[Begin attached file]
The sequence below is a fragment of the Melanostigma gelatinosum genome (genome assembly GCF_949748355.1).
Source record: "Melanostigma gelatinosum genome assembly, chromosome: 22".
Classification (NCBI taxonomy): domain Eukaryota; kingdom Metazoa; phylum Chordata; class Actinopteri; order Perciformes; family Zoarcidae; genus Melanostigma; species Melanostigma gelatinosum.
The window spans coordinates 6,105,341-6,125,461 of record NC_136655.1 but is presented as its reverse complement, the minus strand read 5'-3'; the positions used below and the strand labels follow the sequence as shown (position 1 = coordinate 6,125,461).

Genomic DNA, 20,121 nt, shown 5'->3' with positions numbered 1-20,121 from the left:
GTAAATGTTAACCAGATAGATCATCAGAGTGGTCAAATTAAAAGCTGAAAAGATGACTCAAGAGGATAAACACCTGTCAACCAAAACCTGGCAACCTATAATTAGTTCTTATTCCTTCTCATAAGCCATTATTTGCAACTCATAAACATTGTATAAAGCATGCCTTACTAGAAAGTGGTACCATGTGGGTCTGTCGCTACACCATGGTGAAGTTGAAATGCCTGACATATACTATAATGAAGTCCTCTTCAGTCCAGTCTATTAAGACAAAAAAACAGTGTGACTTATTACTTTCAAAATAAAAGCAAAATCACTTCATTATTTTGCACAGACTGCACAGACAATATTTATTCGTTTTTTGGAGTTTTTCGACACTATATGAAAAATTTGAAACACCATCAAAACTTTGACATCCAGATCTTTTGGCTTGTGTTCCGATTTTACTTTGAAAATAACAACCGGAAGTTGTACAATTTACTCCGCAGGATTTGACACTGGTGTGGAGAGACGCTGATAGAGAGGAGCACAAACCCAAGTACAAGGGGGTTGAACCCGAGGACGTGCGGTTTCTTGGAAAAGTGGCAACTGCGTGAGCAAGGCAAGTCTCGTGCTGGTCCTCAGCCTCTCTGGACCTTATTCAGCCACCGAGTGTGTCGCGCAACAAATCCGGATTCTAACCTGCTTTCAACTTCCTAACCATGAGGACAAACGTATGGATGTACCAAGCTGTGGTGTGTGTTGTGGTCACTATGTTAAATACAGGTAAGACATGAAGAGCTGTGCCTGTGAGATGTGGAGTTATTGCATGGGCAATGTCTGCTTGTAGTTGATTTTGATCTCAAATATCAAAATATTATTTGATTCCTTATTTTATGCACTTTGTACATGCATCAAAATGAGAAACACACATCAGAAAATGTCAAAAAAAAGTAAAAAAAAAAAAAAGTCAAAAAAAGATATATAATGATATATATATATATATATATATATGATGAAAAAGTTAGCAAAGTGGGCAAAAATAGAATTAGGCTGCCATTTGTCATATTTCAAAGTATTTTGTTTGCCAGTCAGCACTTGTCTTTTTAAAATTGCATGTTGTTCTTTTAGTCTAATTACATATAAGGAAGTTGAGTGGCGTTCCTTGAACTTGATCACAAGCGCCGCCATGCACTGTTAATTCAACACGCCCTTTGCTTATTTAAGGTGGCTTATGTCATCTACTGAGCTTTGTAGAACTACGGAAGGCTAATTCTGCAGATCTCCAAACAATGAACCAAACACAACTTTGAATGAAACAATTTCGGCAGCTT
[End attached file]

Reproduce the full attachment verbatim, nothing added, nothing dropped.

The sequence below is a fragment of the Melanostigma gelatinosum genome (genome assembly GCF_949748355.1).
Source record: "Melanostigma gelatinosum genome assembly, chromosome: 22".
Classification (NCBI taxonomy): domain Eukaryota; kingdom Metazoa; phylum Chordata; class Actinopteri; order Perciformes; family Zoarcidae; genus Melanostigma; species Melanostigma gelatinosum.
The window spans coordinates 6,105,341-6,125,461 of record NC_136655.1 but is presented as its reverse complement, the minus strand read 5'-3'; the positions used below and the strand labels follow the sequence as shown (position 1 = coordinate 6,125,461).

Genomic DNA, 20,121 nt, shown 5'->3' with positions numbered 1-20,121 from the left:
GTAAATGTTAACCAGATAGATCATCAGAGTGGTCAAATTAAAAGCTGAAAAGATGACTCAAGAGGATAAACACCTGTCAACCAAAACCTGGCAACCTATAATTAGTTCTTATTCCTTCTCATAAGCCATTATTTGCAACTCATAAACATTGTATAAAGCATGCCTTACTAGAAAGTGGTACCATGTGGGTCTGTCGCTACACCATGGTGAAGTTGAAATGCCTGACATATACTATAATGAAGTCCTCTTCAGTCCAGTCTATTAAGACAAAAAAACAGTGTGACTTATTACTTTCAAAATAAAAGCAAAATCACTTCATTATTTTGCACAGACTGCACAGACAATATTTATTCGTTTTTTGGAGTTTTTCGACACTATATGAAAAATTTGAAACACCATCAAAACTTTGACATCCAGATCTTTTGGCTTGTGTTCCGATTTTACTTTGAAAATAACAACCGGAAGTTGTACAATTTACTCCGCAGGATTTGACACTGGTGTGGAGAGACGCTGATAGAGAGGAGCACAAACCCAAGTACAAGGGGGTTGAACCCGAGGACGTGCGGTTTCTTGGAAAAGTGGCAACTGCGTGAGCAAGGCAAGTCTCGTGCTGGTCCTCAGCCTCTCTGGACCTTATTCAGCCACCGAGTGTGTCGCGCAACAAATCCGGATTCTAACCTGCTTTCAACTTCCTAACCATGAGGACAAACGTATGGATGTACCAAGCTGTGGTGTGTGTTGTGGTCACTATGTTAAATACAGGTAAGACATGAAGAGCTGTGCCTGTGAGATGTGGAGTTATTGCATGGGCAATGTCTGCTTGTAGTTGATTTTGATCTCAAATATCAAAATATTATTTGATTCCTTATTTTATGCACTTTGTACATGCATCAAAATGAGAAACACACATCAGAAAATGTCAAAAAAAAGTAAAAAAAAAAAAAAGTCAAAAAAAGATATATAATGATATATATATATATATATATATATGATGAAAAAGTTAGCAAAGTGGGCAAAAATAGAATTAGGCTGCCATTTGTCATATTTCAAAGTATTTTGTTTGCCAGTCAGCACTTGTCTTTTTAAAATTGCATGTTGTTCTTTTAGTCTAATTACATATAAGGAAGTTGAGTGGCGTTCCTTGAACTTGATCACAAGCGCCGCCATGCACTGTTAATTCAACACGCCCTTTGCTTATTTAAGGTGGCTTATGTCATCTACTGAGCTTTGTAGAACTACGGAAGGCTAATTCTGCAGATCTCCAAACAATGAACCAAACACAACTTTGAATGAAACAATTTCGGCAGCTT